How long it took me to get to the end? Twenty hours. Not bad. That’s better than most single-player games that will last half that time. Is there much replay-ability value? Sadly, not at the moment. There’s no hard mode, and there’s barely any side quests. Recruiting the last few team members took me less than an hour. I’m hoping for a future update that will increase the play time, either by a new game or more side quests.
The Linux version of the game is alright. On my laptop, with an i5 and 8 GB of RAM, the average FPS I got was 20-30 with all graphics options set to high. Setting them off yielded a slightly better performance. Some areas will be hard-hitters; one particular map ran the game at 15 FPS. One important thing I will note is, you need at least 8 GB of RAM, and if you don’t have any more than that, you need to have 8 GB of swap space. If you don’t have that much swap, the game will freeze your PC when you’re moving from one world to the next. And if you have less than eight gigs of RAM, well… I couldn’t bear to see your frustration trying to play this.
There is also a game-breaking bug when visiting a particular area, and then going back to where you were. This is specific to the Mac and Linux ports. I have let the porter know about these issues, and he will take care of them soon.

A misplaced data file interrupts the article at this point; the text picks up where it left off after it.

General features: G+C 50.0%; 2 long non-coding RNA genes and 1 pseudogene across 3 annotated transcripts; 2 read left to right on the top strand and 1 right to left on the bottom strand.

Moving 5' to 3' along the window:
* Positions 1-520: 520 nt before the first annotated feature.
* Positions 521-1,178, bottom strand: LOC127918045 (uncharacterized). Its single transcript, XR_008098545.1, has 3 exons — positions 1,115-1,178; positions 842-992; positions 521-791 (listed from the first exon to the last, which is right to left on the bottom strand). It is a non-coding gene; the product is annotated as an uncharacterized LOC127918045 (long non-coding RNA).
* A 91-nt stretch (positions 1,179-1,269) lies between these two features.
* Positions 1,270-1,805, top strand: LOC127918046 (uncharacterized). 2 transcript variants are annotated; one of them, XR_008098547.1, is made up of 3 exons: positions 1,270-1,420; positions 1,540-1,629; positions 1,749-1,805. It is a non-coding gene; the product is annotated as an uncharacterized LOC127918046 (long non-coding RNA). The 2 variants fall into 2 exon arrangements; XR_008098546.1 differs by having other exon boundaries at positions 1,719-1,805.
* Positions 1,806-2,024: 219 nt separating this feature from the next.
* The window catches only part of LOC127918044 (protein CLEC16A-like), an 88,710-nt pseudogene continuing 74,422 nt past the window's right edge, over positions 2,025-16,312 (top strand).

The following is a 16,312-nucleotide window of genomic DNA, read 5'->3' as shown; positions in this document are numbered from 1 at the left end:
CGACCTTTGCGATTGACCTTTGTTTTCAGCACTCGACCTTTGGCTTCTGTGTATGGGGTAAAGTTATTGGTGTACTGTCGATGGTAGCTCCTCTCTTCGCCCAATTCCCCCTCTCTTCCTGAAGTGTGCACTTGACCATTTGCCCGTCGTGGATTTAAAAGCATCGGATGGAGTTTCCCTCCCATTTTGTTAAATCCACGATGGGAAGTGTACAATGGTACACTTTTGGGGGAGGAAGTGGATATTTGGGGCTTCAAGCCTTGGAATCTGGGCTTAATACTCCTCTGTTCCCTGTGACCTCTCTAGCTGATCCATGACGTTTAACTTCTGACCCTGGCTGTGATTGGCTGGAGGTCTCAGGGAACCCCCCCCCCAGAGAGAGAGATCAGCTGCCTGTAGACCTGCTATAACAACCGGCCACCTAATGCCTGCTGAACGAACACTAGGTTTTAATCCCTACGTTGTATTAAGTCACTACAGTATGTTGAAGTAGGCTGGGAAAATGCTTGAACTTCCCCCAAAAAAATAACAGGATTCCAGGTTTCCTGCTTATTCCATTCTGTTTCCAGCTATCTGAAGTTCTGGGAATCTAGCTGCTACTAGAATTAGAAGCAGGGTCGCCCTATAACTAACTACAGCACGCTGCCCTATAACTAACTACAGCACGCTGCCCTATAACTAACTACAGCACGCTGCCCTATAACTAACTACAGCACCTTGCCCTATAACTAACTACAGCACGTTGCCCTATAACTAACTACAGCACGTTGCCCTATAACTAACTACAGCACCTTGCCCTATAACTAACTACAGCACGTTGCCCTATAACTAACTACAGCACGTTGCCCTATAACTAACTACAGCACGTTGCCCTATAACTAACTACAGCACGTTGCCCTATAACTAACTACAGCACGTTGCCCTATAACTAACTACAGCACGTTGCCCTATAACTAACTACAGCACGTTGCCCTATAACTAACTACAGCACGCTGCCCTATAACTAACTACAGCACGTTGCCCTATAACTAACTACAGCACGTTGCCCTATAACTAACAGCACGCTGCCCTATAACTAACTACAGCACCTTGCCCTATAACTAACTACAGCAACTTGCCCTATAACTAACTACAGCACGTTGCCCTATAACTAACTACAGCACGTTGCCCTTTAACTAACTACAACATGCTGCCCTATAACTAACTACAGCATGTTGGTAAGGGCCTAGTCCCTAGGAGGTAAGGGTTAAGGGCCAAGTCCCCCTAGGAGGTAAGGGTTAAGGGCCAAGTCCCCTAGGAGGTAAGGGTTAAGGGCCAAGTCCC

Don’t get me wrong on my assessments of this game, though. I still highly recommend Indivisible. The combat is pretty exciting, and offers a unique twist to a typical RPG. If you’ve been looking for a single-player game that will last you for some time, this is the game to get. Special thanks to Renaud Lepage (Cybik) for making the Mac and Linux ports a reality. It’s been a while now but we interviewed him a few years ago to talk about his porting occupation: you may want to check our episode again.
So, to sum things up about Indivisible… The good:
- Incredible artwork
- Great soundtrack
- Decent story length
- Exciting combat
- Metrovania puzzle elements that are interesting but not too difficult to get through
- Rushed, somewhat cheesy plot development
- Lack of replay-ability or side missions
- Some bosses are too easy or too predictable